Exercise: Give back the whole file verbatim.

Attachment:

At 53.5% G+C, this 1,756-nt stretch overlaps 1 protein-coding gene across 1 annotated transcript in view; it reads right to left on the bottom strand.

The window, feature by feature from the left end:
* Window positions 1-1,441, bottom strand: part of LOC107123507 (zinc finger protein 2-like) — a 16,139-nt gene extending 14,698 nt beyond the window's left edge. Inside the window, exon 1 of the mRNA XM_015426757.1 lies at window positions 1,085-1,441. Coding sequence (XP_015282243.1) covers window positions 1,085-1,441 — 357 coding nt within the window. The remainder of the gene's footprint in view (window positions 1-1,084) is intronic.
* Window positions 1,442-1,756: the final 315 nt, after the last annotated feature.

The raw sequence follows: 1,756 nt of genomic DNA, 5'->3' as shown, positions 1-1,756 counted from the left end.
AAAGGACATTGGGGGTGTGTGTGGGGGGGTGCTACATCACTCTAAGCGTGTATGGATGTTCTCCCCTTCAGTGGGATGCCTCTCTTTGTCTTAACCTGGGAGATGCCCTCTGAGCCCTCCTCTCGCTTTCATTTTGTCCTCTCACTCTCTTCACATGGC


At 53.5% G+C, this 1,756-nt stretch overlaps 1 protein-coding gene across 1 annotated transcript in view; it reads right to left on the bottom strand.

The window, feature by feature from the left end:
* Window positions 1-1,441, bottom strand: part of LOC107123507 (zinc finger protein 2-like) — a 16,139-nt gene extending 14,698 nt beyond the window's left edge. Inside the window, exon 1 of the mRNA XM_015426757.1 lies at window positions 1,085-1,441. Coding sequence (XP_015282243.1) covers window positions 1,085-1,441 — 357 coding nt within the window. The remainder of the gene's footprint in view (window positions 1-1,084) is intronic.
* Window positions 1,442-1,756: the final 315 nt, after the last annotated feature.

The raw sequence follows: 1,756 nt of genomic DNA, 5'->3' as shown, positions 1-1,756 counted from the left end.
AAAGGACATTGGGGGTGTGTGTGGGGGGGTGCTACATCACTCTAAGCGTGTATGGATGTTCTCCCCTTCAGTGGGATGCCTCTCTTTGTCTTAACCTGGGAGATGCCCTCTGAGCCCTCCTCTCGCTTTCATTTTGTCCTCTCACTCTCTTCACATGGC